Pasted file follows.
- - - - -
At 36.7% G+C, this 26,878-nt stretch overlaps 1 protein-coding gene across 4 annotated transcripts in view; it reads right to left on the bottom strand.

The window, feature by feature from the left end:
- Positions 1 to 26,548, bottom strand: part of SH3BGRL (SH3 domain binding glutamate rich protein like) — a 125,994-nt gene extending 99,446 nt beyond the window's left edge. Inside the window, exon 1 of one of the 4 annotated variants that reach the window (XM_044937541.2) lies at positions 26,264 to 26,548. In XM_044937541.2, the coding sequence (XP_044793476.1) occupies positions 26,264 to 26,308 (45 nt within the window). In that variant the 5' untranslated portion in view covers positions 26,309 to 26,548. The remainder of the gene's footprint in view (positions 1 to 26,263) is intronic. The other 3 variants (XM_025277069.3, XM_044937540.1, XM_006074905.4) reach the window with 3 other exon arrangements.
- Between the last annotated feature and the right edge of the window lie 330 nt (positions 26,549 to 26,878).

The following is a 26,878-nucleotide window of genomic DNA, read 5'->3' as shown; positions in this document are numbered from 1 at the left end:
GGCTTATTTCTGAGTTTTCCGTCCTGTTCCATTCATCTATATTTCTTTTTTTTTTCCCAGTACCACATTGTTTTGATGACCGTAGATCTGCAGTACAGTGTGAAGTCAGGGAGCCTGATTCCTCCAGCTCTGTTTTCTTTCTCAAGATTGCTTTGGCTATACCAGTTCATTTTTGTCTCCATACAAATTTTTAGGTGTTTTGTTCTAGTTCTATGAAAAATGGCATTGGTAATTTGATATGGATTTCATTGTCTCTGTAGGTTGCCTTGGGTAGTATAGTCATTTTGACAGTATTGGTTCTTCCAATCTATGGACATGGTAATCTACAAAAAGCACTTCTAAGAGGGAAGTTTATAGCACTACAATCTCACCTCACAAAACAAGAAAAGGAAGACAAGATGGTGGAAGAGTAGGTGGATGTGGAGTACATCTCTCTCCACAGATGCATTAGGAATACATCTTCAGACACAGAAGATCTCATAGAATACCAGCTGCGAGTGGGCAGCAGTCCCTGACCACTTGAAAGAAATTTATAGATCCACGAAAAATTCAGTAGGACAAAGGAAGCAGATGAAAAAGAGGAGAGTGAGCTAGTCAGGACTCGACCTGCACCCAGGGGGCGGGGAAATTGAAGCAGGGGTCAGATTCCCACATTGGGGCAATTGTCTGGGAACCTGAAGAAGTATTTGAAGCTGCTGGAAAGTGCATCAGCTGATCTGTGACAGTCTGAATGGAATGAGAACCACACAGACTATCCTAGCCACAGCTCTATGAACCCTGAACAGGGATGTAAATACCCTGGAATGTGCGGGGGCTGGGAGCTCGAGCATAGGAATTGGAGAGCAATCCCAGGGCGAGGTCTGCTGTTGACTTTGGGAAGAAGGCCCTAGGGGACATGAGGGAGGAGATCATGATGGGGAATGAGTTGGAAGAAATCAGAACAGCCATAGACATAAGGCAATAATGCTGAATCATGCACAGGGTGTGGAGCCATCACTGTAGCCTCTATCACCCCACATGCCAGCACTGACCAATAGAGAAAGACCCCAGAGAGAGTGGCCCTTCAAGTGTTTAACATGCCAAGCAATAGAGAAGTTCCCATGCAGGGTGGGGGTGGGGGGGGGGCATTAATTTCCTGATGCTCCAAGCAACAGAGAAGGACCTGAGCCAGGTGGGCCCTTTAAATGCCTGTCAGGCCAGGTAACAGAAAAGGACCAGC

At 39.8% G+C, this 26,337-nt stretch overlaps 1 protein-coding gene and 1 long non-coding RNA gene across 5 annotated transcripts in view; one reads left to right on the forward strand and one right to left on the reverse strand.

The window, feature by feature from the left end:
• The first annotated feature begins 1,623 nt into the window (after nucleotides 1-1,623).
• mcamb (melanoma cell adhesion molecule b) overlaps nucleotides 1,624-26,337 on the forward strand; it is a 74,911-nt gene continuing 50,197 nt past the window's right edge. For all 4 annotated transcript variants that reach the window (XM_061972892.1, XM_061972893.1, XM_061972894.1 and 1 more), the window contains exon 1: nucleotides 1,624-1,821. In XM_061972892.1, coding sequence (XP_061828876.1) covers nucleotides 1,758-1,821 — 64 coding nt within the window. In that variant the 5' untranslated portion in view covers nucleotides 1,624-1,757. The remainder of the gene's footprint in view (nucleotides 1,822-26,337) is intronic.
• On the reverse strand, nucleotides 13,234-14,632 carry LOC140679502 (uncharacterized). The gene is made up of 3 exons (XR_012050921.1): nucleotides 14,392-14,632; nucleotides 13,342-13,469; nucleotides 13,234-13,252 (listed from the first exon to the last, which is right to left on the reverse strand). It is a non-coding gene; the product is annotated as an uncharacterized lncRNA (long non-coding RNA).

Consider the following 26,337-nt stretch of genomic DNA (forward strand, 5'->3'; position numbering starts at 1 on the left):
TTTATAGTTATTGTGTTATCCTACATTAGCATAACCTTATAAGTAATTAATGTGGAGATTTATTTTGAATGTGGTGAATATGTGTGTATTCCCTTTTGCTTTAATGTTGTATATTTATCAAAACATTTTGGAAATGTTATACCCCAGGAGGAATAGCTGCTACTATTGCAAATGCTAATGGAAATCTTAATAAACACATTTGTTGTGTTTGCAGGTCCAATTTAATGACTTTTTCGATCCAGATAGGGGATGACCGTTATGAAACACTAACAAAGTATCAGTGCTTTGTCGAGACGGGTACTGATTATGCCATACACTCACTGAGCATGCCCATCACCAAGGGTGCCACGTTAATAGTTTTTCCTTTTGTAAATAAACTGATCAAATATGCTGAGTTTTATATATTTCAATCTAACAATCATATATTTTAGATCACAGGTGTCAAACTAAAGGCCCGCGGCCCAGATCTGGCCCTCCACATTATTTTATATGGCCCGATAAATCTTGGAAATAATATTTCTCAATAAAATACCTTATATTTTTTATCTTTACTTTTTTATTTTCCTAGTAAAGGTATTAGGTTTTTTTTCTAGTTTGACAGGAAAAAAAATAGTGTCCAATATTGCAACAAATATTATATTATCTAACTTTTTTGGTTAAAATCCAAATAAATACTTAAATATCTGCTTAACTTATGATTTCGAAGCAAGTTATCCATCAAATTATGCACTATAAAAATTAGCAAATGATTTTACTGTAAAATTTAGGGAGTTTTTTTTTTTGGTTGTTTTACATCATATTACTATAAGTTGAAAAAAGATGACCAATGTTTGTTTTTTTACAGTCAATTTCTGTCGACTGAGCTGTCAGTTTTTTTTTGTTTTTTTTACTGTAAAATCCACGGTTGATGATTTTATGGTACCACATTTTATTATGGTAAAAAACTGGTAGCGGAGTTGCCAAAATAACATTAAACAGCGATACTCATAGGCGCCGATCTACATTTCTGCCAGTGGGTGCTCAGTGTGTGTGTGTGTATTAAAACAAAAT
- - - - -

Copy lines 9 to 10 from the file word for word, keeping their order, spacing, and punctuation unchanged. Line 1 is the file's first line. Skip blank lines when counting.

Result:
• The first annotated feature begins 1,623 nt into the window (after nucleotides 1-1,623).
• mcamb (melanoma cell adhesion molecule b) overlaps nucleotides 1,624-26,337 on the forward strand; it is a 74,911-nt gene continuing 50,197 nt past the window's right edge. For all 4 annotated transcript variants that reach the window (XM_061972892.1, XM_061972893.1, XM_061972894.1 and 1 more), the window contains exon 1: nucleotides 1,624-1,821. In XM_061972892.1, coding sequence (XP_061828876.1) covers nucleotides 1,758-1,821 — 64 coding nt within the window. In that variant the 5' untranslated portion in view covers nucleotides 1,624-1,757. The remainder of the gene's footprint in view (nucleotides 1,822-26,337) is intronic.